11 Questions To Ask Your Financial Adviser

It’s that time of the year when everyone takes stock of what they should have done in the last year and what they really should do in the coming year. Financial Planning is a subject that gets addressed more at this time of the year than any other mainly because of the tendency to “I better do this otherwise I’ll never get around to it”. Once January passes however, the mental incentive does as well. So if you are really going to get stuck into this area now, here are eleven questions to ask either your current or prospective financial adviser:

1. Are you a fiduciary?
The term “fiduciary” is not one that Irish people are used to hearing, unless of course you have a legal background. Normally it’s applied to a professional adviser who places the client’s interest ahead of their own. Fiduciaries must also disclose what their fees are, how they’re compensated and any other conflicts or potential conflicts of interest that might influence an individual’s decision to use their services.

In contrast, non-fiduciary financial advisors might receive a commission in exchange for selling you a particular investment that isn’t the best for you – and not tell you how they’ve profited from it. Under Irish financial services legislation full disclosure is required but in my experience many advisers tend to fudge the issue partly because they may feel that they may not be providing good client value. 

2. What products do they advise on and how do they charge for their services, and for how much?
If you didn’t see this information on the financial adviser’s web site, ask whether there’s an initial advisory fee, whether they charge a percentage for assets under management, or whether they make money from selling you a specific product. Not only should you know how much the service will cost you, but it can help you determine whether they have an incentive to sell you things.

Under the Consumer Protection Code all adviser should offer you the choice of being remunerated by way of fee or commission from a product. Those that do not offer a choice are most likely tied to a financial institution and so their advice may possibly be biased. If an adviser seeks payment only from commission then you might want to obtain substantial information on why one product might be recommended over another.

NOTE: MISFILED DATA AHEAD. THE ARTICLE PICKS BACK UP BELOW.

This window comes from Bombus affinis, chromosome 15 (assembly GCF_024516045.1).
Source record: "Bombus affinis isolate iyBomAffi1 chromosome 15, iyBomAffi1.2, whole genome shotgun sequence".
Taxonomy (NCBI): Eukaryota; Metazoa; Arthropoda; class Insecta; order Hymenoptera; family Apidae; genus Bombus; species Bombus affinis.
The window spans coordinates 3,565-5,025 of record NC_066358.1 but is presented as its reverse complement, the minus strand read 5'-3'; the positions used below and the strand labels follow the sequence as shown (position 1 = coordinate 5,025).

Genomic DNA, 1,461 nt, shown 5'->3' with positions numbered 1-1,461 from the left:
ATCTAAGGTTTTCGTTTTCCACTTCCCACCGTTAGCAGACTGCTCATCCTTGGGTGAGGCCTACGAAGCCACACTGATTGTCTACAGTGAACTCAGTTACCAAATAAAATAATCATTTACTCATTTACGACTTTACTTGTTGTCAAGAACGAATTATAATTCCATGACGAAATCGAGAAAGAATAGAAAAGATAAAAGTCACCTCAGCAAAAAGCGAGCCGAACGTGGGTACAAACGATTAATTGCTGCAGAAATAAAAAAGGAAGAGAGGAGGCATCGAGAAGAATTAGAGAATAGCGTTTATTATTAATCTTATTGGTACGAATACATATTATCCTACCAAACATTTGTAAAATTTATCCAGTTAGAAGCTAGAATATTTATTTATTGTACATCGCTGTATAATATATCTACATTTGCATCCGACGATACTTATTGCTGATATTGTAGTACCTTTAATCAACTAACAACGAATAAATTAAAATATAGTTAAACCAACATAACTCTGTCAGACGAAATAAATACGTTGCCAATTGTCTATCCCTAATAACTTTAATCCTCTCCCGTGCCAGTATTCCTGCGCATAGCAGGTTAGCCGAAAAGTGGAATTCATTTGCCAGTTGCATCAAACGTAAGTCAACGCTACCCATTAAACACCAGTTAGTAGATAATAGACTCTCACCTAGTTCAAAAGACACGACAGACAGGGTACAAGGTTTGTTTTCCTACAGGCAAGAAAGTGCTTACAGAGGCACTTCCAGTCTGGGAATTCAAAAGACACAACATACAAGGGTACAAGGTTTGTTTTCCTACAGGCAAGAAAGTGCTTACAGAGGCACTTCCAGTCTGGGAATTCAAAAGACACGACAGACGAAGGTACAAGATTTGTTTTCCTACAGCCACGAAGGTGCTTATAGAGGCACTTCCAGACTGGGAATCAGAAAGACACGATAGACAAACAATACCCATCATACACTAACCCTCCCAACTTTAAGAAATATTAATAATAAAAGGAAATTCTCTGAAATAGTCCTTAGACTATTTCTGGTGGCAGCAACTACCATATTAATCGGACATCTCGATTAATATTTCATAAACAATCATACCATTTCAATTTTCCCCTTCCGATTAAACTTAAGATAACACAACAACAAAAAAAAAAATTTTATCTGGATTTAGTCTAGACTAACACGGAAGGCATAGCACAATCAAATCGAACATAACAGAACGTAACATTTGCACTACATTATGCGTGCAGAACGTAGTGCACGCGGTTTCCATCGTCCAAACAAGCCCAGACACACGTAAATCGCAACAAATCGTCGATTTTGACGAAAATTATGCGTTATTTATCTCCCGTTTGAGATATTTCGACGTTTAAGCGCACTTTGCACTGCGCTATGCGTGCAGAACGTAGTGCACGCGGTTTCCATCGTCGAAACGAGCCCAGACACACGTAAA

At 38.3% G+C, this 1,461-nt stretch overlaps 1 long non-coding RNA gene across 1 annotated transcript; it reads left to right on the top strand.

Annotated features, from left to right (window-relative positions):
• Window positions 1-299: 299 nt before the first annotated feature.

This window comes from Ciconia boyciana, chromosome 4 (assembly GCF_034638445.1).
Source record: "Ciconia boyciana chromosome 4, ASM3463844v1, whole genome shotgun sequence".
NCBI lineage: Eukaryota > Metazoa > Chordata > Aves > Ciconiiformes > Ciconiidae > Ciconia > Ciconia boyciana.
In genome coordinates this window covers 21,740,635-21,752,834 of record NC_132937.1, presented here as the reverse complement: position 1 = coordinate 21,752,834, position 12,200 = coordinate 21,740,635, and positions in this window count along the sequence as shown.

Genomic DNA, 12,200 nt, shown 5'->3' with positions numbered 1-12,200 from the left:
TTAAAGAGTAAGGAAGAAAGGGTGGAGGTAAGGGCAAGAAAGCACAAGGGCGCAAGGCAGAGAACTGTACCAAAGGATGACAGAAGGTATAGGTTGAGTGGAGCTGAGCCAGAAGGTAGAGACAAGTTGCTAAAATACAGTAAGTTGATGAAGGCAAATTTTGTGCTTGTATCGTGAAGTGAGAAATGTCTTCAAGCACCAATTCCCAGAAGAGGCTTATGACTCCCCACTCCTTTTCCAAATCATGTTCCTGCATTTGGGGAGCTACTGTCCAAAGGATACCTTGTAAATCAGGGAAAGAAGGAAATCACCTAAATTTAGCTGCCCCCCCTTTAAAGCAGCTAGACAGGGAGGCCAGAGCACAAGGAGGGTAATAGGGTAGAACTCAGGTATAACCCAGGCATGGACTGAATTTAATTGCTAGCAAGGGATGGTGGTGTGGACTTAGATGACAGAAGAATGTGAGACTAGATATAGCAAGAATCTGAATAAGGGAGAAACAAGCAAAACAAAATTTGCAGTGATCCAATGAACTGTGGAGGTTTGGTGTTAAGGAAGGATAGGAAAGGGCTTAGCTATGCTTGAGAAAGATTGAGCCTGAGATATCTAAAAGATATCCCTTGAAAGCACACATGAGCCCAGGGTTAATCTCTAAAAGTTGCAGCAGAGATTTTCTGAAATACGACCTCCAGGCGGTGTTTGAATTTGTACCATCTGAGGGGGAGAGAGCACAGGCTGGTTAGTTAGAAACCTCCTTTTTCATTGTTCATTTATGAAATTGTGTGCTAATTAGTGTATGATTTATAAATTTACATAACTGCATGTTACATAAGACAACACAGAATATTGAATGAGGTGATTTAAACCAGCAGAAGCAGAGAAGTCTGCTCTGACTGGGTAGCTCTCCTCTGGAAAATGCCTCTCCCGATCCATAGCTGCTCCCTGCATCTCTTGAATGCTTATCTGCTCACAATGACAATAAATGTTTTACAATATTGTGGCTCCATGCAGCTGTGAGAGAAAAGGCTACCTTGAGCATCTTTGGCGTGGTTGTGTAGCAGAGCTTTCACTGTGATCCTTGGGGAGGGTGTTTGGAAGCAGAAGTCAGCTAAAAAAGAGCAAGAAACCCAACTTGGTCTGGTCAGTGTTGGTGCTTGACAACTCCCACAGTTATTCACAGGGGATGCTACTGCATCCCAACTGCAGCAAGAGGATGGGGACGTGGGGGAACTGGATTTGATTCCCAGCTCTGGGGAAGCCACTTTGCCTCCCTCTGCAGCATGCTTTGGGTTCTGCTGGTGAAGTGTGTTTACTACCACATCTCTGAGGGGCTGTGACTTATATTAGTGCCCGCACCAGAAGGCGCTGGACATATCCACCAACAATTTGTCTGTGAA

If an adviser is specifically promoting a particular product or investment fund it is most likely that they have a vested interest either by way of a shareholding in the fund or a very high rate of commission payment or an associated party is also engaged professionally. This is typically the case with many energy based projects who may actually be promoting non recourse loans that may be unsecured against any assets. The type of product that these latter “advisers” sell are sometimes unregulated and are not covered by the Investor Compensation Company Lmited (ICCL) protection scheme.

3. Do they have a speciality and how do they work?
Implicit in this question is what assistance the advisor will not give you. Some advisers will only set themselves out to be investment product sales based even though they may refer to themselves as investment or wealth managers.  Others may market themselves as pension specialists. The real skill in financial advice comes in matching up investment, insurance, retirement planning, estate planning and tax planning. Ask the adviser whether they engage in a financial planning approach by producing  Personal Worth Statements, outline tax computations and lifetime cashflow analysis? If not, why not? The better advisers will look to use every piece of financial information that you give them to build up a foundation picture of you before proceeding to advise you.

Many advisors tend to focus on people within 10 years of their own age but this should not be seen as a restriction provided their skill set is adequate. The advantage of some specialists is that they may have a common interest and experiences that they can share with their clients.

4. Are they authorised by the Central Bank of Ireland?
The best way to find this out is to check the specific business name and its specific address on the Regulators website which can be accessed at http://registers.centralbank.ie/ .

If you are at all concerned about the party that may be offering you advice at the moment and cannot find them on the Central Bank’s main registers you can check out the Regulator’s “Unauthorised Firms List” to make sure that your potential adviser is not listed there either.